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Oregon Blog

It’s time for an agreement: Keep Portland kids in school

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Today, Stand for Children joined with 15 local community-based organizations to call on Portland Public Schools and the Portland Association of Teachers to reach an agreement and avoid a teacher strike.

In a recent survey of Portland Stand for Children members, 75 percent said they believe the two sides should do everything they can to avoid a strike. Their sentiments strongly aligned with those in today’s statement.

“I think a strike needs to be avoided because it will be divisive for the community and particularly difficult for low income families. We need a contract that serves our students better and also supports teachers well.”

A strike is disruptive for students and families and creates divisions in our community. We believe that a settlement is possible and we are proud to stand in solidarity with so many other organizations in Portland who believe the same thing.

Portland Public Schools and the Portland Association of teachers are back at the table today and have committed to meet Tuesday and Wednesday as well. We hope that those talks lead to an agreement this week. 

Here is an excerpt of the joint statement:

As community partners, education stakeholders and advocates we call on Portland Public Schools and Portland Association of Teachers to reach an agreement before the winter break begins. Adults on both sides must work together to reach an agreement that helps provide the high quality education our children deserve. We’re ready for a deal….

The lack of a contract threatens the quality of instruction that children in our community receive and destabilizes families. We urge you to keep a central focus on those most vulnerable individuals in this set of adult negotiations – the children of Portland Public Schools.

Read more in this editorial update from The Oregonian.

JOINT STATEMENT BY COMMUNITY ORGANIZATIONS ON PPS AND PAT TEACHER CONTRACT NEGOTIATIONS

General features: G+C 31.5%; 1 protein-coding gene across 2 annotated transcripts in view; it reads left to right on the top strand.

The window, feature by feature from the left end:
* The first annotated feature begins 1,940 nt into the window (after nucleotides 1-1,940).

As community partners, education stakeholders and advocates we call on Portland Public Schools and Portland Association of Teachers to reach an agreement before the winter break begins. Adults on both sides must work together to reach an agreement that helps provide the high quality education our children deserve. We’re ready for a deal.

This is a critical moment.

We all share the same concerns: Oregon schools have some of the highest chronic absenteeism rates in the nation – children aren’t learning when they aren’t in school. PPS is currently almost half students of color, but our teachers and administrators do not reflect our African American, Asian American, Latino, African, Native American and immigrant students. Our school year is shorter than many urban districts around the nation and instructional time is critical to closing the achievement gap.

The lack of a contract threatens the quality of instruction that children in our community receive and destabilizes families. We urge you to keep a central focus on those most vulnerable individuals in this set of adult negotiations – the children of Portland Public Schools.

A strike challenges our most vulnerable families as they have to scramble to find and pay for childcare alternatives. This creates a tremendous economic burden on struggling families that can be avoided with a settlement.

A strike fractures community. Like a suspension or even a divorce, a strike is a powerful symbol of lost opportunity. Students don’t want to see the adult leaders and role models in our community give up on each other. In the last two years we’ve seen how a strike in neighboring districts amplifies hostility, divisions and mistrust. Those kinds of wounds don’t just get erased.

We believe that our district and union leaders can do better.

The District has not kept up with changing demographics, the need for innovation and strong educators. This deficit disproportionately impacts African American, Native American, Latino, Asian American, immigrant and other underserved students. A successful contract provides an opportunity to further educational outcomes for all students by remaining focused on those that most impact the underserved. This raises the PPS “boat” for us all.